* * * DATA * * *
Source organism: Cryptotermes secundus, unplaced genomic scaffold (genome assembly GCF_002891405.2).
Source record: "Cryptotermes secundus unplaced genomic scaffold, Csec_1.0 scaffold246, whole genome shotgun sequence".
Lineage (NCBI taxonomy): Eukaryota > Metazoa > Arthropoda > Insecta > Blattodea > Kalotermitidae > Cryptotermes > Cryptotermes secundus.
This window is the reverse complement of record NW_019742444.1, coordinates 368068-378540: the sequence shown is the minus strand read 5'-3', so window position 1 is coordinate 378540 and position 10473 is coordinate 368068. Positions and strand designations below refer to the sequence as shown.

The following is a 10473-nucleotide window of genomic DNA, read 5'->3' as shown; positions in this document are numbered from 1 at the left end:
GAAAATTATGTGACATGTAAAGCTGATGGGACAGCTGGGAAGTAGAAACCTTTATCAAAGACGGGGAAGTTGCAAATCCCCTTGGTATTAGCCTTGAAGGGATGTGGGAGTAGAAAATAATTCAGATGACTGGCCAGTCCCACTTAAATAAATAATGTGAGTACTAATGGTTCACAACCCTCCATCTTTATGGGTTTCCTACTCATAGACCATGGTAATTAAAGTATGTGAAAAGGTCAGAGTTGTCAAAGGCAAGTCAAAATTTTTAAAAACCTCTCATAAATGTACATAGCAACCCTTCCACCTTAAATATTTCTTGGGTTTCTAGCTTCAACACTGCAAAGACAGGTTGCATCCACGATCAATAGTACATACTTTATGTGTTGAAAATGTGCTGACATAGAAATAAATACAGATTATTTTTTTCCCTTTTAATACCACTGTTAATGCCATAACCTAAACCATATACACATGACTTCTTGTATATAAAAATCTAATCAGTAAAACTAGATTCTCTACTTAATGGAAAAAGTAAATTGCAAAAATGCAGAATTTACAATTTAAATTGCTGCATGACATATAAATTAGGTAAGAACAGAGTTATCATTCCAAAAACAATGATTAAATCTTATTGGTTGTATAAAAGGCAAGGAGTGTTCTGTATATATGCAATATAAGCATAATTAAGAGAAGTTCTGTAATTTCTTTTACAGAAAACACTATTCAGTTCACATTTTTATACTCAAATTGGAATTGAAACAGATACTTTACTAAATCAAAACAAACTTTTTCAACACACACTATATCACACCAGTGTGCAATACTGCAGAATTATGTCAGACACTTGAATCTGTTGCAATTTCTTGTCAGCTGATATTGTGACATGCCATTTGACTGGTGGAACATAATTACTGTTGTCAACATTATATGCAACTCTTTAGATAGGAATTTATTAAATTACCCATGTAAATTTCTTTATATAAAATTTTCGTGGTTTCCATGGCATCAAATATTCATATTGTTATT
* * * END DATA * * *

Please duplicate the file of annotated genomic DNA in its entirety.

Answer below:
Source organism: Cryptotermes secundus, unplaced genomic scaffold (genome assembly GCF_002891405.2).
Source record: "Cryptotermes secundus unplaced genomic scaffold, Csec_1.0 scaffold246, whole genome shotgun sequence".
Lineage (NCBI taxonomy): Eukaryota > Metazoa > Arthropoda > Insecta > Blattodea > Kalotermitidae > Cryptotermes > Cryptotermes secundus.
This window is the reverse complement of record NW_019742444.1, coordinates 368068-378540: the sequence shown is the minus strand read 5'-3', so window position 1 is coordinate 378540 and position 10473 is coordinate 368068. Positions and strand designations below refer to the sequence as shown.

The following is a 10473-nucleotide window of genomic DNA, read 5'->3' as shown; positions in this document are numbered from 1 at the left end:
GAAAATTATGTGACATGTAAAGCTGATGGGACAGCTGGGAAGTAGAAACCTTTATCAAAGACGGGGAAGTTGCAAATCCCCTTGGTATTAGCCTTGAAGGGATGTGGGAGTAGAAAATAATTCAGATGACTGGCCAGTCCCACTTAAATAAATAATGTGAGTACTAATGGTTCACAACCCTCCATCTTTATGGGTTTCCTACTCATAGACCATGGTAATTAAAGTATGTGAAAAGGTCAGAGTTGTCAAAGGCAAGTCAAAATTTTTAAAAACCTCTCATAAATGTACATAGCAACCCTTCCACCTTAAATATTTCTTGGGTTTCTAGCTTCAACACTGCAAAGACAGGTTGCATCCACGATCAATAGTACATACTTTATGTGTTGAAAATGTGCTGACATAGAAATAAATACAGATTATTTTTTTCCCTTTTAATACCACTGTTAATGCCATAACCTAAACCATATACACATGACTTCTTGTATATAAAAATCTAATCAGTAAAACTAGATTCTCTACTTAATGGAAAAAGTAAATTGCAAAAATGCAGAATTTACAATTTAAATTGCTGCATGACATATAAATTAGGTAAGAACAGAGTTATCATTCCAAAAACAATGATTAAATCTTATTGGTTGTATAAAAGGCAAGGAGTGTTCTGTATATATGCAATATAAGCATAATTAAGAGAAGTTCTGTAATTTCTTTTACAGAAAACACTATTCAGTTCACATTTTTATACTCAAATTGGAATTGAAACAGATACTTTACTAAATCAAAACAAACTTTTTCAACACACACTATATCACACCAGTGTGCAATACTGCAGAATTATGTCAGACACTTGAATCTGTTGCAATTTCTTGTCAGCTGATATTGTGACATGCCATTTGACTGGTGGAACATAATTACTGTTGTCAACATTATATGCAACTCTTTAGATAGGAATTTATTAAATTACCCATGTAAATTTCTTTATATAAAATTTTCGTGGTTTCCATGGCATCAAATATTCATATTGTTATT